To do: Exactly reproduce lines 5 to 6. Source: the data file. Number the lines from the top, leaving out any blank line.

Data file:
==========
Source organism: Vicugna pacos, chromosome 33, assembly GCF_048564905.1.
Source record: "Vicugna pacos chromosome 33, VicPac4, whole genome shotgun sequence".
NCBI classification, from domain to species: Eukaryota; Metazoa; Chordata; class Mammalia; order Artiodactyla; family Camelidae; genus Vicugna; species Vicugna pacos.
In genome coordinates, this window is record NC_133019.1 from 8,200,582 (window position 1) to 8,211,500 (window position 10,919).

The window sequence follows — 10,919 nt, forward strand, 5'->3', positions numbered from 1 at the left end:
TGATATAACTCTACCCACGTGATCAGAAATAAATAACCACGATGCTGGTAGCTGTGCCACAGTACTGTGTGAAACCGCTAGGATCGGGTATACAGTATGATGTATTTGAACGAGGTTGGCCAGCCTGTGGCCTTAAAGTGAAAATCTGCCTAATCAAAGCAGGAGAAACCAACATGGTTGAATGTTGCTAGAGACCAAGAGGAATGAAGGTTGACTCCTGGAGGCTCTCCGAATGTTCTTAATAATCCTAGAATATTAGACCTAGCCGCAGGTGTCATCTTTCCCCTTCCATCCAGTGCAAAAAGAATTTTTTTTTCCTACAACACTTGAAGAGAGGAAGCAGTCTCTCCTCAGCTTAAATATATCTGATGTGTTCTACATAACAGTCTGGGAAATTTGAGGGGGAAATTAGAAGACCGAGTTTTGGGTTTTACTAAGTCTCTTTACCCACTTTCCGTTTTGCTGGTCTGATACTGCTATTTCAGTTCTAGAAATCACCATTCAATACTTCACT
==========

The window sequence follows — 10,919 nt, forward strand, 5'->3', positions numbered from 1 at the left end:
TGATATAACTCTACCCACGTGATCAGAAATAAATAACCACGATGCTGGTAGCTGTGCCACAGTACTGTGTGAAACCGCTAGGATCGGGTATACAGTATGATGTATTTGAACGAGGTTGGCCAGCCTGTGGCCTTAAAGTGAAAATCTGCCTAATCAAAGCAGGAGAAACCAACATGGTTGAATGTTGCTAGAGACCAAGAGGAATGAAGGTTGACTCCTGGAGGCTCTCCGAATGTTCTTAATAATCCTAGAATATTAGACCTAGCCGCAGGTGTCATCTTTCCCCTTCCATCCAGTGCAAAAAGAATTTTTTTTTCCTACAACACTTGAAGAGAGGAAGCAGTCTCTCCTCAGCTTAAATATATCTGATGTGTTCTACATAACAGTCTGGGAAATTTGAGGGGGAAATTAGAAGACCGAGTTTTGGGTTTTACTAAGTCTCTTTACCCACTTTCCGTTTTGCTGGTCTGATACTGCTATTTCAGTTCTAGAAATCACCATTCAATACTTCACT